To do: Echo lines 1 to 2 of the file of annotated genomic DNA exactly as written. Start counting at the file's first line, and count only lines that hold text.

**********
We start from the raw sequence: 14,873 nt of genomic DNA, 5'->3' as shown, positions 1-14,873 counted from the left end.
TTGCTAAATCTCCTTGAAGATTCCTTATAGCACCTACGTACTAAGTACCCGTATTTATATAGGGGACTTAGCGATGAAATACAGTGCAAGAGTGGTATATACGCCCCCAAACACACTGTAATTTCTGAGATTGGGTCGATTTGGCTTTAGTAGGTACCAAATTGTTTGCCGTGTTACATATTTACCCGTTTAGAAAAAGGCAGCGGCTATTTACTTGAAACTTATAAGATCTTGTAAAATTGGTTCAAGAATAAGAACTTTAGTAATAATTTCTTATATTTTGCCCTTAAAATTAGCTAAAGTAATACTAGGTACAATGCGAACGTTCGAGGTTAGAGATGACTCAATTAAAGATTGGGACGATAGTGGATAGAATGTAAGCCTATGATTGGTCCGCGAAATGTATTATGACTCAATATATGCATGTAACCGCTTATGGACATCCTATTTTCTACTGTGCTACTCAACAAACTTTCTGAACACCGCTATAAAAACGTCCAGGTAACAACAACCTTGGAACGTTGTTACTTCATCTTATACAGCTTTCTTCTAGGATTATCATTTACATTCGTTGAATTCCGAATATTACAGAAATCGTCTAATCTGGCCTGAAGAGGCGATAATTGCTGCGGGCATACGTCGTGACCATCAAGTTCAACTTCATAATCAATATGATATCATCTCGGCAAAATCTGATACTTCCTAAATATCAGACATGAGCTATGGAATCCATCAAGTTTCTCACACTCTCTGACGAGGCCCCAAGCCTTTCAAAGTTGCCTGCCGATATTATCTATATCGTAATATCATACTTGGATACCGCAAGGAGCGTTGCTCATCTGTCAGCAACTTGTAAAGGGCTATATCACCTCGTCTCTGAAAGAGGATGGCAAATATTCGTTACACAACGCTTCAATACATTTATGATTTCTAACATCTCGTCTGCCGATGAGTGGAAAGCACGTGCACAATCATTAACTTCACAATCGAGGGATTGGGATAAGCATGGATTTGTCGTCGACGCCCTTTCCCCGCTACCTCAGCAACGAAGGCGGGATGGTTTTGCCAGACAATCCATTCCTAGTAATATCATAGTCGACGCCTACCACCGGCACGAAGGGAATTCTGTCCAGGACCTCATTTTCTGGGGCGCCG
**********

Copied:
We start from the raw sequence: 14,873 nt of genomic DNA, 5'->3' as shown, positions 1-14,873 counted from the left end.
TTGCTAAATCTCCTTGAAGATTCCTTATAGCACCTACGTACTAAGTACCCGTATTTATATAGGGGACTTAGCGATGAAATACAGTGCAAGAGTGGTATATACGCCCCCAAACACACTGTAATTTCTGAGATTGGGTCGATTTGGCTTTAGTAGGTACCAAATTGTTTGCCGTGTTACATATTTACCCGTTTAGAAAAAGGCAGCGGCTATTTACTTGAAACTTATAAGATCTTGTAAAATTGGTTCAAGAATAAGAACTTTAGTAATAATTTCTTATATTTTGCCCTTAAAATTAGCTAAAGTAATACTAGGTACAATGCGAACGTTCGAGGTTAGAGATGACTCAATTAAAGATTGGGACGATAGTGGATAGAATGTAAGCCTATGATTGGTCCGCGAAATGTATTATGACTCAATATATGCATGTAACCGCTTATGGACATCCTATTTTCTACTGTGCTACTCAACAAACTTTCTGAACACCGCTATAAAAACGTCCAGGTAACAACAACCTTGGAACGTTGTTACTTCATCTTATACAGCTTTCTTCTAGGATTATCATTTACATTCGTTGAATTCCGAATATTACAGAAATCGTCTAATCTGGCCTGAAGAGGCGATAATTGCTGCGGGCATACGTCGTGACCATCAAGTTCAACTTCATAATCAATATGATATCATCTCGGCAAAATCTGATACTTCCTAAATATCAGACATGAGCTATGGAATCCATCAAGTTTCTCACACTCTCTGACGAGGCCCCAAGCCTTTCAAAGTTGCCTGCCGATATTATCTATATCGTAATATCATACTTGGATACCGCAAGGAGCGTTGCTCATCTGTCAGCAACTTGTAAAGGGCTATATCACCTCGTCTCTGAAAGAGGATGGCAAATATTCGTTACACAACGCTTCAATACATTTATGATTTCTAACATCTCGTCTGCCGATGAGTGGAAAGCACGTGCACAATCATTAACTTCACAATCGAGGGATTGGGATAAGCATGGATTTGTCGTCGACGCCCTTTCCCCGCTACCTCAGCAACGAAGGCGGGATGGTTTTGCCAGACAATCCATTCCTAGTAATATCATAGTCGACGCCTACCACCGGCACGAAGGGAATTCTGTCCAGGACCTCATTTTCTGGGGCGCCG